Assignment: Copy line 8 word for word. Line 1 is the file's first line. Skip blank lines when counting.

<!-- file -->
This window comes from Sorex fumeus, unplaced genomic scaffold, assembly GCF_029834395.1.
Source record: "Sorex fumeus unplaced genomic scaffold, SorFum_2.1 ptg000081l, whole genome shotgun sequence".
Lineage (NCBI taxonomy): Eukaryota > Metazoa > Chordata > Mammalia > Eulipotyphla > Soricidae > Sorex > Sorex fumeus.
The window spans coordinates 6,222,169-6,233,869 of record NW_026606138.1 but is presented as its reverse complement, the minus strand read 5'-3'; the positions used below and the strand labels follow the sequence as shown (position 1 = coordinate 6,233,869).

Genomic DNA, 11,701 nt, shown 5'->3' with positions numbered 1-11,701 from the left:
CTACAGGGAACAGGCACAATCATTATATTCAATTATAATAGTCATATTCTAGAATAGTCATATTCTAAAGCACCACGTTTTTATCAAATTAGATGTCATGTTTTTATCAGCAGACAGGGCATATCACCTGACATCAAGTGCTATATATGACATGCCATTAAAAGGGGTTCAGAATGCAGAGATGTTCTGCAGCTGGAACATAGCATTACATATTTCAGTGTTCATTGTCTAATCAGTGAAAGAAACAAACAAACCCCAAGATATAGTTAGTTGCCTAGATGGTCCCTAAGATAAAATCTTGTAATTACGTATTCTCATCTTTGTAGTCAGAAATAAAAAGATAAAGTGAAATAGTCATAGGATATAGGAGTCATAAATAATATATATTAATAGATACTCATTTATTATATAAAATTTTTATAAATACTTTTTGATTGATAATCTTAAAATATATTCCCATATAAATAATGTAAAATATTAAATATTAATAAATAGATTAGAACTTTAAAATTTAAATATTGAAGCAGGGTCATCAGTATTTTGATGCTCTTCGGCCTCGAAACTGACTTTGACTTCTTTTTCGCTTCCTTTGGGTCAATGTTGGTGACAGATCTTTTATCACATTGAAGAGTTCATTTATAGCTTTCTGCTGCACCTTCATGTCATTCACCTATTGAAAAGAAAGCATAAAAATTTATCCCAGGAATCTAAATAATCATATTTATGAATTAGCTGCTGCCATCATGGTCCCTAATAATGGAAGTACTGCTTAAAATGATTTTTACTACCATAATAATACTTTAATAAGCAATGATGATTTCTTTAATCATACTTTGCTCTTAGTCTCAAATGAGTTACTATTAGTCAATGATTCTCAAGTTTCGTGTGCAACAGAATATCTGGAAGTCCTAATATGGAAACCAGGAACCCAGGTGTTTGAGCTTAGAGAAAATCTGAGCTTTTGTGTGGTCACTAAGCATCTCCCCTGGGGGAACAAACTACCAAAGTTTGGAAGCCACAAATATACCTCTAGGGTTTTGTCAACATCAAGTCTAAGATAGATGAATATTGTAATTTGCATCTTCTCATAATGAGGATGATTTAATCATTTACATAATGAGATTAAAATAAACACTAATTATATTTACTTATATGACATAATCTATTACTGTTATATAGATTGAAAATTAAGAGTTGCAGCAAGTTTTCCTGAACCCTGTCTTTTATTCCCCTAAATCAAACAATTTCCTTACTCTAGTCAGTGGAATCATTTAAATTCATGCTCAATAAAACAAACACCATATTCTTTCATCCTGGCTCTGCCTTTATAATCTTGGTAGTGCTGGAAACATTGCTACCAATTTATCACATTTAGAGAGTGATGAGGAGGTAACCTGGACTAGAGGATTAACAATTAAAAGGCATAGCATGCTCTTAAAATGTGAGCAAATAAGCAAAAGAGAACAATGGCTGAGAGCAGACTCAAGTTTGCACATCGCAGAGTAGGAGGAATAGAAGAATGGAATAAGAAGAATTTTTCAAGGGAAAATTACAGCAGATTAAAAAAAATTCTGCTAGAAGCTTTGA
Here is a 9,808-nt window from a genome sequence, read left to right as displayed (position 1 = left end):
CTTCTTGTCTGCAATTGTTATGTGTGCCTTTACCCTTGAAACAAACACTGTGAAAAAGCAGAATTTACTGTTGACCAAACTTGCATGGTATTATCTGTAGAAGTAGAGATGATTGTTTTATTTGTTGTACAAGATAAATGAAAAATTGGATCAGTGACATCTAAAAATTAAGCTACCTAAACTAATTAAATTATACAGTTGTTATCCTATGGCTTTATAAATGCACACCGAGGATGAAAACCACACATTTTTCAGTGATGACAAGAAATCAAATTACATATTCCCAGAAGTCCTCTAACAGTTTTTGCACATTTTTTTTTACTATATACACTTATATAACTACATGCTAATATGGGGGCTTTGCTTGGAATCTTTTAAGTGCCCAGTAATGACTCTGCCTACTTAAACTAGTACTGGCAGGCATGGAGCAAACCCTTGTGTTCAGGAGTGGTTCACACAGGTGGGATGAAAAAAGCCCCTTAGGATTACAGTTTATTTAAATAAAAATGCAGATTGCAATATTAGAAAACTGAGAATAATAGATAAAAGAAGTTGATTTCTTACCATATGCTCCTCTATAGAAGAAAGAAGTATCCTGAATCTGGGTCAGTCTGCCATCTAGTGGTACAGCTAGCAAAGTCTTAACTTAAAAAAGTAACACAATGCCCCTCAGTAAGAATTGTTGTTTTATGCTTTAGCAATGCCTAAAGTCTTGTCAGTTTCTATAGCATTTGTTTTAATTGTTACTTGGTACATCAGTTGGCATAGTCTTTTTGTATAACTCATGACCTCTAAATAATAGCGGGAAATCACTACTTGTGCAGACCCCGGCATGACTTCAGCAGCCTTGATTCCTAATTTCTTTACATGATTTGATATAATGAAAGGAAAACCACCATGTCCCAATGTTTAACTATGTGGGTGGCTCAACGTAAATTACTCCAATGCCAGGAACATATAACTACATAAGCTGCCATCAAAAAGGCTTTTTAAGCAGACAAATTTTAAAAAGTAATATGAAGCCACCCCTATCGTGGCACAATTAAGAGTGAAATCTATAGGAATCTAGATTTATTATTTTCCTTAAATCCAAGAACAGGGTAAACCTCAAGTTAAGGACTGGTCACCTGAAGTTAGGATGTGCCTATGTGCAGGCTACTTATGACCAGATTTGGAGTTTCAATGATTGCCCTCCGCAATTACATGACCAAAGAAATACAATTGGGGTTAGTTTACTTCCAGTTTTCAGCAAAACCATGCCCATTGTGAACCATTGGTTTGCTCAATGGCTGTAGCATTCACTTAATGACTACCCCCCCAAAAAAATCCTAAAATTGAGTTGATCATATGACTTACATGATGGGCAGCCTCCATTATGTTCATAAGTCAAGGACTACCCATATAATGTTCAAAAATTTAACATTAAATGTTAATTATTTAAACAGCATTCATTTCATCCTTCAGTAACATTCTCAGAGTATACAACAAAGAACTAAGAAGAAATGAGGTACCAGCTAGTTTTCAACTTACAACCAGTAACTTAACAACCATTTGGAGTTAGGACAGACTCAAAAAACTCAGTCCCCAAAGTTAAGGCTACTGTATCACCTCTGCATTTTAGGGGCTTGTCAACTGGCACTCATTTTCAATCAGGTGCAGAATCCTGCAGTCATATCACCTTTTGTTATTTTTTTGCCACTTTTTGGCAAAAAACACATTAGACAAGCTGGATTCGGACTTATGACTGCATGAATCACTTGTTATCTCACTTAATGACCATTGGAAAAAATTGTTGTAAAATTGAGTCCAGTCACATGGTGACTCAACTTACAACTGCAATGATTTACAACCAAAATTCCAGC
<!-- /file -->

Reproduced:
CTTCTTGTCTGCAATTGTTATGTGTGCCTTTACCCTTGAAACAAACACTGTGAAAAAGCAGAATTTACTGTTGACCAAACTTGCATGGTATTATCTGTAGAAGTAGAGATGATTGTTTTATTTGTTGTACAAGATAAATGAAAAATTGGATCAGTGACATCTAAAAATTAAGCTACCTAAACTAATTAAATTATACAGTTGTTATCCTATGGCTTTATAAATGCACACCGAGGATGAAAACCACACATTTTTCAGTGATGACAAGAAATCAAATTACATATTCCCAGAAGTCCTCTAACAGTTTTTGCACATTTTTTTTTACTATATACACTTATATAACTACATGCTAATATGGGGGCTTTGCTTGGAATCTTTTAAGTGCCCAGTAATGACTCTGCCTACTTAAACTAGTACTGGCAGGCATGGAGCAAACCCTTGTGTTCAGGAGTGGTTCACACAGGTGGGATGAAAAAAGCCCCTTAGGATTACAGTTTATTTAAATAAAAATGCAGATTGCAATATTAGAAAACTGAGAATAATAGATAAAAGAAGTTGATTTCTTACCATATGCTCCTCTATAGAAGAAAGAAGTATCCTGAATCTGGGTCAGTCTGCCATCTAGTGGTACAGCTAGCAAAGTCTTAACTTAAAAAAGTAACACAATGCCCCTCAGTAAGAATTGTTGTTTTATGCTTTAGCAATGCCTAAAGTCTTGTCAGTTTCTATAGCATTTGTTTTAATTGTTACTTGGTACATCAGTTGGCATAGTCTTTTTGTATAACTCATGACCTCTAAATAATAGCGGGAAATCACTACTTGTGCAGACCCCGGCATGACTTCAGCAGCCTTGATTCCTAATTTCTTTACATGATTTGATATAATGAAAGGAAAACCACCATGTCCCAATGTTTAACTATGTGGGTGGCTCAACGTAAATTACTCCAATGCCAGGAACATATAACTACATAAGCTGCCATCAAAAAGGCTTTTTAAGCAGACAAATTTTAAAAAGTAATATGAAGCCACCCCTATCGTGGCACAATTAAGAGTGAAATCTATAGGAATCTAGATTTATTATTTTCCTTAAATCCAAGAACAGGGTAAACCTCAAGTTAAGGACTGGTCACCTGAAGTTAGGATGTGCCTATGTGCAGGCTACTTATGACCAGATTTGGAGTTTCAATGATTGCCCTCCGCAATTACATGACCAAAGAAATACAATTGGGGTTAGTTTACTTCCAGTTTTCAGCAAAACCATGCCCATTGTGAACCATTGGTTTGCTCAATGGCTGTAGCATTCACTTAATGACTACCCCCCCAAAAAAATCCTAAAATTGAGTTGATCATATGACTTACATGATGGGCAGCCTCCATTATGTTCATAAGTCAAGGACTACCCATATAATGTTCAAAAATTTAACATTAAATGTTAATTATTTAAACAGCATTCATTTCATCCTTCAGTAACATTCTCAGAGTATACAACAAAGAACTAAGAAGAAATGAGGTACCAGCTAGTTTTCAACTTACAACCAGTAACTTAACAACCATTTGGAGTTAGGACAGACTCAAAAAACTCAGTCCCCAAAGTTAAGGCTACTGTATCACCTCTGCATTTTAGGGGCTTGTCAACTGGCACTCATTTTCAATCAGGTGCAGAATCCTGCAGTCATATCACCTTTTGTTATTTTTTTGCCACTTTTTGGCAAAAAACACATTAGACAAGCTGGATTCGGACTTATGACTGCATGAATCACTTGTTATCTCACTTAATGACCATTGGAAAAAATTGTTGTAAAATTGAGTCCAGTCACATGGTGACTCAACTTACAACTGCAATGATTTACAACCAAAATTCCAGC